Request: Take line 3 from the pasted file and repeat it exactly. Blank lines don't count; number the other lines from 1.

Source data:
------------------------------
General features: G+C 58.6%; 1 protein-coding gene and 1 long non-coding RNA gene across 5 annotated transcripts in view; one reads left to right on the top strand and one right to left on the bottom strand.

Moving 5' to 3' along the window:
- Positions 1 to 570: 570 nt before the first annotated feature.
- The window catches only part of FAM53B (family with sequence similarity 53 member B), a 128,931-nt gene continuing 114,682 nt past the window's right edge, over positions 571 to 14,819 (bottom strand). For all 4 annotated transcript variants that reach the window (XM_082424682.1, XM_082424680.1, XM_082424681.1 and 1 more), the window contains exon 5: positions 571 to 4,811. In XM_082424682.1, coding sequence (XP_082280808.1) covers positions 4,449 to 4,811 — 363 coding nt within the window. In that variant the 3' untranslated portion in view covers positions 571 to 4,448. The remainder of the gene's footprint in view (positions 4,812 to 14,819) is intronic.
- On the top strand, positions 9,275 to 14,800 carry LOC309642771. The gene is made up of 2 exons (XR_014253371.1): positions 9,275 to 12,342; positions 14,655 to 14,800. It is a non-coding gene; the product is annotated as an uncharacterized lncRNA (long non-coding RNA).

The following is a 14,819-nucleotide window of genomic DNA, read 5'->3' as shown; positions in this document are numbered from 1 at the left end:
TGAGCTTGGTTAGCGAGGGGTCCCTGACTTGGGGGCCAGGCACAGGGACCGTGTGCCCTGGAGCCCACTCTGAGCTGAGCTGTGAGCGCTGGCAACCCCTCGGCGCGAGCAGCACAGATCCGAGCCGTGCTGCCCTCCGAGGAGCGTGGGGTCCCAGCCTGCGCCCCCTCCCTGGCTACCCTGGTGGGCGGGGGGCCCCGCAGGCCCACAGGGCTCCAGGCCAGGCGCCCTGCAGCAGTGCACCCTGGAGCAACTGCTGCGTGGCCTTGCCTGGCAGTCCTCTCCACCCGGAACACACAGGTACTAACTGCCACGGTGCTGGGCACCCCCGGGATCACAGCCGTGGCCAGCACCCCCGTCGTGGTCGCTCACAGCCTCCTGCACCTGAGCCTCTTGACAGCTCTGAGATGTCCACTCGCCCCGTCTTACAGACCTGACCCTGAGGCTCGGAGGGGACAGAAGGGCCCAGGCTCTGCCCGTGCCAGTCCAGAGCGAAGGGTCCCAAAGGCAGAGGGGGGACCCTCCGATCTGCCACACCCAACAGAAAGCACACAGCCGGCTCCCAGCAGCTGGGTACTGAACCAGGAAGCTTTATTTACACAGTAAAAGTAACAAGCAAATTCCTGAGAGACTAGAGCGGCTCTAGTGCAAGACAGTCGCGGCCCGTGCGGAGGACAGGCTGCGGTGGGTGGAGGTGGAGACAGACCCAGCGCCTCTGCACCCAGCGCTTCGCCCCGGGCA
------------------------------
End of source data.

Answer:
- Positions 1 to 570: 570 nt before the first annotated feature.